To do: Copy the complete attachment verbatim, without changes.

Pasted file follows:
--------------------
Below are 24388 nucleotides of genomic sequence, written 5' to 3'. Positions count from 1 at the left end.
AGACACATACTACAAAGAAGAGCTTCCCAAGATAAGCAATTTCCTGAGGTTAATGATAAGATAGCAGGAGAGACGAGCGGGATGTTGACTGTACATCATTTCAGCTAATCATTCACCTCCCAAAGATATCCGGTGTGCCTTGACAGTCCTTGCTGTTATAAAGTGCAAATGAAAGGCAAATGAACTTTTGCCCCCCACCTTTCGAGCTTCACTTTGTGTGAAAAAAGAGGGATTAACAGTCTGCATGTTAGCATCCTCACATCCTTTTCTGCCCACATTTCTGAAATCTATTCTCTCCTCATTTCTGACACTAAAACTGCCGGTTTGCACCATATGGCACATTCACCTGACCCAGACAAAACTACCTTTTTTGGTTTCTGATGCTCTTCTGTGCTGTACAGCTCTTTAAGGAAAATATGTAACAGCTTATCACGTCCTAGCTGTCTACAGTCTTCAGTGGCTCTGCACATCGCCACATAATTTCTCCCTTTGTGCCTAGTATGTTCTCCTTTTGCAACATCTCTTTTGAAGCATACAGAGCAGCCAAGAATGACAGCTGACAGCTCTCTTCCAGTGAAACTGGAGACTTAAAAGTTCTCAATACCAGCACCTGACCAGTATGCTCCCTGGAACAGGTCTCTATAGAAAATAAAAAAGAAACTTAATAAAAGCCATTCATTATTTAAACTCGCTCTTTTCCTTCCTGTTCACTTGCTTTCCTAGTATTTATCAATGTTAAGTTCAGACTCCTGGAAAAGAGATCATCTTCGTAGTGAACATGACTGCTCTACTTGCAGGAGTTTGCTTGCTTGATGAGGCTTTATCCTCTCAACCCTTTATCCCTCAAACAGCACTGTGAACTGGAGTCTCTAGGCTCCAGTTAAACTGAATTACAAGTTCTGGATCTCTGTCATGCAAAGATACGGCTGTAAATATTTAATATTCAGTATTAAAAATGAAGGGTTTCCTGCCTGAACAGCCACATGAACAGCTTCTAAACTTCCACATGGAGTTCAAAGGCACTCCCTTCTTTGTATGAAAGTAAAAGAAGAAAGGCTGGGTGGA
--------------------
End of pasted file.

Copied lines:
Below are 24388 nucleotides of genomic sequence, written 5' to 3'. Positions count from 1 at the left end.
AGACACATACTACAAAGAAGAGCTTCCCAAGATAAGCAATTTCCTGAGGTTAATGATAAGATAGCAGGAGAGACGAGCGGGATGTTGACTGTACATCATTTCAGCTAATCATTCACCTCCCAAAGATATCCGGTGTGCCTTGACAGTCCTTGCTGTTATAAAGTGCAAATGAAAGGCAAATGAACTTTTGCCCCCCACCTTTCGAGCTTCACTTTGTGTGAAAAAAGAGGGATTAACAGTCTGCATGTTAGCATCCTCACATCCTTTTCTGCCCACATTTCTGAAATCTATTCTCTCCTCATTTCTGACACTAAAACTGCCGGTTTGCACCATATGGCACATTCACCTGACCCAGACAAAACTACCTTTTTTGGTTTCTGATGCTCTTCTGTGCTGTACAGCTCTTTAAGGAAAATATGTAACAGCTTATCACGTCCTAGCTGTCTACAGTCTTCAGTGGCTCTGCACATCGCCACATAATTTCTCCCTTTGTGCCTAGTATGTTCTCCTTTTGCAACATCTCTTTTGAAGCATACAGAGCAGCCAAGAATGACAGCTGACAGCTCTCTTCCAGTGAAACTGGAGACTTAAAAGTTCTCAATACCAGCACCTGACCAGTATGCTCCCTGGAACAGGTCTCTATAGAAAATAAAAAAGAAACTTAATAAAAGCCATTCATTATTTAAACTCGCTCTTTTCCTTCCTGTTCACTTGCTTTCCTAGTATTTATCAATGTTAAGTTCAGACTCCTGGAAAAGAGATCATCTTCGTAGTGAACATGACTGCTCTACTTGCAGGAGTTTGCTTGCTTGATGAGGCTTTATCCTCTCAACCCTTTATCCCTCAAACAGCACTGTGAACTGGAGTCTCTAGGCTCCAGTTAAACTGAATTACAAGTTCTGGATCTCTGTCATGCAAAGATACGGCTGTAAATATTTAATATTCAGTATTAAAAATGAAGGGTTTCCTGCCTGAACAGCCACATGAACAGCTTCTAAACTTCCACATGGAGTTCAAAGGCACTCCCTTCTTTGTATGAAAGTAAAAGAAGAAAGGCTGGGTGGA